‘Crooks’ Is A Familiar Crime Drama, But The Leads Will Steal Your Attention

By Jonathon Wilson
Published: April 5, 2024
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Crooks Season 1 Review
Crooks (via Netflix)


Crooks is nothing you haven’t seen before, but it’s an enjoyable genre exercise with an intriguing odd couple dynamic between its leads.

It’s understandable if your eyes glaze over at the thought of yet another international crime drama on Netflix, and I’d be lying if I said that Crooks is something you haven’t seen before. The kicker, though, is that nobody really cares whether or not they’ve seen a thing before; they care about how well it’s repackaged and presented to them again. On that level, Crooks is pretty good.

Anyone playing Crime Drama Bingo – what, just me? – will have at least a line out of the gate. The reluctant criminal trying to settle down with his family who’s pulled back in against his will for One Last Job™? Check. The overly ambitious career criminals always out to find the next big score and the next scary mobster to rip off? Check again. The giant fist-fighting getaway driver with a surprisingly tender underside? Okay, he’s pretty new.

Here’s the idea. There’s a rare coin on display in a museum, and two different gangs want it, which is understandable since it’s worth a cool couple million Euros. At the start of the premiere, one gang gets it. But another gang plans to steal it and sell it off to a Russian buyer. Caught in the midst of this are people of varying moral character, and an audience trying to decide who to root for. It’s simple stuff.

But the characters are not that simple, and this is where Crooks excels. It’s really a double act. One half of the duo is Charly, a retired safecracker now settled down with his wife Samira and their son Jonas (who will, at some point, become hostages, because this is that kind of show.) The other is Joseph, the driver who beats up multiple men at once and keeps the company of prostitutes – though not in the way you’d imagine.

Crooks Season 1 Review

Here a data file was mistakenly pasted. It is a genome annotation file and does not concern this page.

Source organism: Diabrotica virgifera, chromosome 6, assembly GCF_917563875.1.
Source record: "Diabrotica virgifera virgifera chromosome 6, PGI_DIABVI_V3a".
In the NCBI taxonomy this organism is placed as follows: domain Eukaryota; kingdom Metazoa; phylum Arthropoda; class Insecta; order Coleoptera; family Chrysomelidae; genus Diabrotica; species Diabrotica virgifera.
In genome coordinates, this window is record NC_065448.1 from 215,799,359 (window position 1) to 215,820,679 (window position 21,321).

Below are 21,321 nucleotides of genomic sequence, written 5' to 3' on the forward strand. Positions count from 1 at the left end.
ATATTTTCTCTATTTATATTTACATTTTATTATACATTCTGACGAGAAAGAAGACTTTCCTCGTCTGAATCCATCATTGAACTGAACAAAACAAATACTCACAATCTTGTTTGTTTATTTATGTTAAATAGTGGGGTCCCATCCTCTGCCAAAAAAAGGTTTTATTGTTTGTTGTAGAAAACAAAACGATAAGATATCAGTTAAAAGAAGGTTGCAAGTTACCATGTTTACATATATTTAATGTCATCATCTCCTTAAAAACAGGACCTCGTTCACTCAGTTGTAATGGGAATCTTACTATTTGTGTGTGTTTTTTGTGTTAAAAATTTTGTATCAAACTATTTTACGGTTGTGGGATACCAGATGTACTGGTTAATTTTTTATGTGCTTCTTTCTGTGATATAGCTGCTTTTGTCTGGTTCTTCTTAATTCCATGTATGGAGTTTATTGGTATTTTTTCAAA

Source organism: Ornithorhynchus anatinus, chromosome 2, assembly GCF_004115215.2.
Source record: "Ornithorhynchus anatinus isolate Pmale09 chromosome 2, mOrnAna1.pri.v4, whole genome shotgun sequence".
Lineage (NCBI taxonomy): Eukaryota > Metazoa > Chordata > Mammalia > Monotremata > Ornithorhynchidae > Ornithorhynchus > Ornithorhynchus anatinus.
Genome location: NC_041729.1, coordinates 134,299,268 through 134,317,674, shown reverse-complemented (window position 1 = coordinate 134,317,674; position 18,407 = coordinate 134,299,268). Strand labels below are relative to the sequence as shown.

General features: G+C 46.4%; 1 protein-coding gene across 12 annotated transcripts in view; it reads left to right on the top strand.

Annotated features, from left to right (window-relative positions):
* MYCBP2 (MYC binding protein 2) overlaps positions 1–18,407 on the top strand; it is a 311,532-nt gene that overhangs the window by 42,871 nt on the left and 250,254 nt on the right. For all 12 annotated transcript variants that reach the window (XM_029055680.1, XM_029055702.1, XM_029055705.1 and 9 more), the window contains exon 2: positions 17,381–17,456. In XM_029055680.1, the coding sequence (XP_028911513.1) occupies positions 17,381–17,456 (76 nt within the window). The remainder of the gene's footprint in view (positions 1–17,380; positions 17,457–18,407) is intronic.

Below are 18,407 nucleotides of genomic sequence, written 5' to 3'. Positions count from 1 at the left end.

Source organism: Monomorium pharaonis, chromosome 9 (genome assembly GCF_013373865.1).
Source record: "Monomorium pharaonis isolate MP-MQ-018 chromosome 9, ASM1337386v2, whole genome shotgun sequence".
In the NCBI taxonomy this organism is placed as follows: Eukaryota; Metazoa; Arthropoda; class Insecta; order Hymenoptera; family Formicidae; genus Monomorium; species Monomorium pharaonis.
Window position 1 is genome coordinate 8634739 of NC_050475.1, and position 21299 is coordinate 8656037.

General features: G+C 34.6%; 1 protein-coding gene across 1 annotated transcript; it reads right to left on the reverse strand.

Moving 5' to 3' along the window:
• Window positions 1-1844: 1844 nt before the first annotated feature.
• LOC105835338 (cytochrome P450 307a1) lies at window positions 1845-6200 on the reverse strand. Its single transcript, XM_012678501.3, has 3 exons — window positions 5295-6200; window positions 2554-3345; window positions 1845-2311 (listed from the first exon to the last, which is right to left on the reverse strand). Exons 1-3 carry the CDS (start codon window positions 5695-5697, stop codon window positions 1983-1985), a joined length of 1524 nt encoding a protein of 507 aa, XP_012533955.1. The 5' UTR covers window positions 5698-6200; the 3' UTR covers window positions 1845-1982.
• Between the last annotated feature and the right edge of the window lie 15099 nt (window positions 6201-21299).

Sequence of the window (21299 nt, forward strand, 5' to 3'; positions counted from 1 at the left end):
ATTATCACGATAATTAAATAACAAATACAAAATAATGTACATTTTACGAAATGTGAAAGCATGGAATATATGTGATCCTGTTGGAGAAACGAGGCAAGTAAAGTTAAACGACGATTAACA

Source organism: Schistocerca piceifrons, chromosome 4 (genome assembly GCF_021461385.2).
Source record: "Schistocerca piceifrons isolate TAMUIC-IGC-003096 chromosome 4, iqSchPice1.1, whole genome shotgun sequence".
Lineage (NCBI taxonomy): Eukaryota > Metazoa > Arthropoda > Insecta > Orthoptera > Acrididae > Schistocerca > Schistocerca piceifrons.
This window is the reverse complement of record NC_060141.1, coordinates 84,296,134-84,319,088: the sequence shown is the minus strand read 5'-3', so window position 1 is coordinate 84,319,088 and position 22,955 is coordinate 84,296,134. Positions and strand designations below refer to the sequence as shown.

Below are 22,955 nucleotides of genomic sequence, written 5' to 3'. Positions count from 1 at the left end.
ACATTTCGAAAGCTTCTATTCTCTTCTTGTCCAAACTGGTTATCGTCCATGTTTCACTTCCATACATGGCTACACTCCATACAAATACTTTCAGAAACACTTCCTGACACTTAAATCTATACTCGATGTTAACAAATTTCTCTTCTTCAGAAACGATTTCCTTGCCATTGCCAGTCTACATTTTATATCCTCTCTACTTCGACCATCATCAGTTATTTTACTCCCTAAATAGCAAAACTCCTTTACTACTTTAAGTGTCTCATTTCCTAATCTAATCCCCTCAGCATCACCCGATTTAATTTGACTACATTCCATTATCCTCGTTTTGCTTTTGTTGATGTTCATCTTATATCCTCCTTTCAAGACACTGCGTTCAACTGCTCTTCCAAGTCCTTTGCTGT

Crooks (via Netflix)

Charly is drawn back into Berlin’s underworld by an old associate named Stepan and is forced to take one last job cracking the safe in a nail salon. He’s offered 20% of a two million Euro take, but after a very unsubtle threat to his family he ends up settling for a guarantee that, after the job, he’ll be left alone for good. Joseph, meanwhile, is instructed to drive to Berlin and acquire the stolen coin so it can be sold. His gang is wracked with infighting since the don is on his deathbed and his brother is trying to take over.

Since Charly and Joseph are both strongarmed into participating, they’re our “heroes”, so to speak. They’re who we’re supposed to root for, and we do since they have a great and slightly unusual dynamic. In this genre, “slightly unusual” is the best you’re going to get, novelty-wise. Crooks burns all of Charly and Joseph’s chemistry for fuel across multiple European cities in a slew of chases and turns that are easy to predict but enjoyable to watch.

And quite funny, too, which surprised me. At a press junket in Germany, the late, great Robin Williams was once asked why he thought the Germans had a reputation for humourlessness, and he said, “Because you killed all the funny people.” As it turns out, he was wrong, albeit only just.

“Fun” is a pretty subjective word, but it’s a good one for Netflix’s Crooks nonetheless. I enjoyed it, and I think others will too. It’s playing the usual hits in a crowd-pleasing genre, and on that level, there’s little disagreeable about it, but it’s also got just enough going on under the surface with its leads that there’s something a little bit different about it. Worthy of a light recommendation, at the very least.

If you’re interested, you can also check out my in-depth breakdown of Crooks’ ending.

Netflix, Streaming Service, TV, TV Reviews
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